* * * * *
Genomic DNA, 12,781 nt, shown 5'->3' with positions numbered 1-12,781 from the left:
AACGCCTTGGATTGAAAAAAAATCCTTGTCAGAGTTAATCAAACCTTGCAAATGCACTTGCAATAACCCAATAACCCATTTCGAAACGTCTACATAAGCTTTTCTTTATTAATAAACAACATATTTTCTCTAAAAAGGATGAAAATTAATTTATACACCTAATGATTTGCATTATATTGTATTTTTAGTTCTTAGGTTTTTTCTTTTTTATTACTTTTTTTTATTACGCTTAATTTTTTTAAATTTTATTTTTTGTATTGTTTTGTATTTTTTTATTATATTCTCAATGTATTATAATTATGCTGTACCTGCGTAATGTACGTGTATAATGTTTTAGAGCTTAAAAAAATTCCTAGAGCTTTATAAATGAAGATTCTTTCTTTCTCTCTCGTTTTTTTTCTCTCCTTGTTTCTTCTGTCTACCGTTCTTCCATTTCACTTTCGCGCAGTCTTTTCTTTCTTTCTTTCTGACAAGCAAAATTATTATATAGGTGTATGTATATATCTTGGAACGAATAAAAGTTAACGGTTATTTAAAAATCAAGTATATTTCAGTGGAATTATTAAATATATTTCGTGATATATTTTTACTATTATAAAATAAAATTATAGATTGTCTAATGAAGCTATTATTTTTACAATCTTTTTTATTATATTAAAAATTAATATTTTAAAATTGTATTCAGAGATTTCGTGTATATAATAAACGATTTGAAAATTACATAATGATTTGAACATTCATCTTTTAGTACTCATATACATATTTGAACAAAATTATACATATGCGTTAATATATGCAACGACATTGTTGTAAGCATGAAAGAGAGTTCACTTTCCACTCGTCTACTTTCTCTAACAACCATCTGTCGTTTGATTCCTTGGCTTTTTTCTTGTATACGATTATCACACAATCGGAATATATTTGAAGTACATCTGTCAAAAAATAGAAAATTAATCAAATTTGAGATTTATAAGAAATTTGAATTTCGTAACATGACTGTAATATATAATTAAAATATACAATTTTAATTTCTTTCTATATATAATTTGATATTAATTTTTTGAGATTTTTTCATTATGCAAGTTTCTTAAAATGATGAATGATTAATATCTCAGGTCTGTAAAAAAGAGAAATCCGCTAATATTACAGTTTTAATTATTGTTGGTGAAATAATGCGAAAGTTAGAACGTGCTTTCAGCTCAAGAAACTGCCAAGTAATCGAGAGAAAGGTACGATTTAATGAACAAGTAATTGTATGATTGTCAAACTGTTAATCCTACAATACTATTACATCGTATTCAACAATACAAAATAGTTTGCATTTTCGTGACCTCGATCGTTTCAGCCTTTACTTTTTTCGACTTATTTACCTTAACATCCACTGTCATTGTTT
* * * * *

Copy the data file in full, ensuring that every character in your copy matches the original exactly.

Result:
Genomic DNA, 12,781 nt, shown 5'->3' with positions numbered 1-12,781 from the left:
AACGCCTTGGATTGAAAAAAAATCCTTGTCAGAGTTAATCAAACCTTGCAAATGCACTTGCAATAACCCAATAACCCATTTCGAAACGTCTACATAAGCTTTTCTTTATTAATAAACAACATATTTTCTCTAAAAAGGATGAAAATTAATTTATACACCTAATGATTTGCATTATATTGTATTTTTAGTTCTTAGGTTTTTTCTTTTTTATTACTTTTTTTTATTACGCTTAATTTTTTTAAATTTTATTTTTTGTATTGTTTTGTATTTTTTTATTATATTCTCAATGTATTATAATTATGCTGTACCTGCGTAATGTACGTGTATAATGTTTTAGAGCTTAAAAAAATTCCTAGAGCTTTATAAATGAAGATTCTTTCTTTCTCTCTCGTTTTTTTTCTCTCCTTGTTTCTTCTGTCTACCGTTCTTCCATTTCACTTTCGCGCAGTCTTTTCTTTCTTTCTTTCTGACAAGCAAAATTATTATATAGGTGTATGTATATATCTTGGAACGAATAAAAGTTAACGGTTATTTAAAAATCAAGTATATTTCAGTGGAATTATTAAATATATTTCGTGATATATTTTTACTATTATAAAATAAAATTATAGATTGTCTAATGAAGCTATTATTTTTACAATCTTTTTTATTATATTAAAAATTAATATTTTAAAATTGTATTCAGAGATTTCGTGTATATAATAAACGATTTGAAAATTACATAATGATTTGAACATTCATCTTTTAGTACTCATATACATATTTGAACAAAATTATACATATGCGTTAATATATGCAACGACATTGTTGTAAGCATGAAAGAGAGTTCACTTTCCACTCGTCTACTTTCTCTAACAACCATCTGTCGTTTGATTCCTTGGCTTTTTTCTTGTATACGATTATCACACAATCGGAATATATTTGAAGTACATCTGTCAAAAAATAGAAAATTAATCAAATTTGAGATTTATAAGAAATTTGAATTTCGTAACATGACTGTAATATATAATTAAAATATACAATTTTAATTTCTTTCTATATATAATTTGATATTAATTTTTTGAGATTTTTTCATTATGCAAGTTTCTTAAAATGATGAATGATTAATATCTCAGGTCTGTAAAAAAGAGAAATCCGCTAATATTACAGTTTTAATTATTGTTGGTGAAATAATGCGAAAGTTAGAACGTGCTTTCAGCTCAAGAAACTGCCAAGTAATCGAGAGAAAGGTACGATTTAATGAACAAGTAATTGTATGATTGTCAAACTGTTAATCCTACAATACTATTACATCGTATTCAACAATACAAAATAGTTTGCATTTTCGTGACCTCGATCGTTTCAGCCTTTACTTTTTTCGACTTATTTACCTTAACATCCACTGTCATTGTTT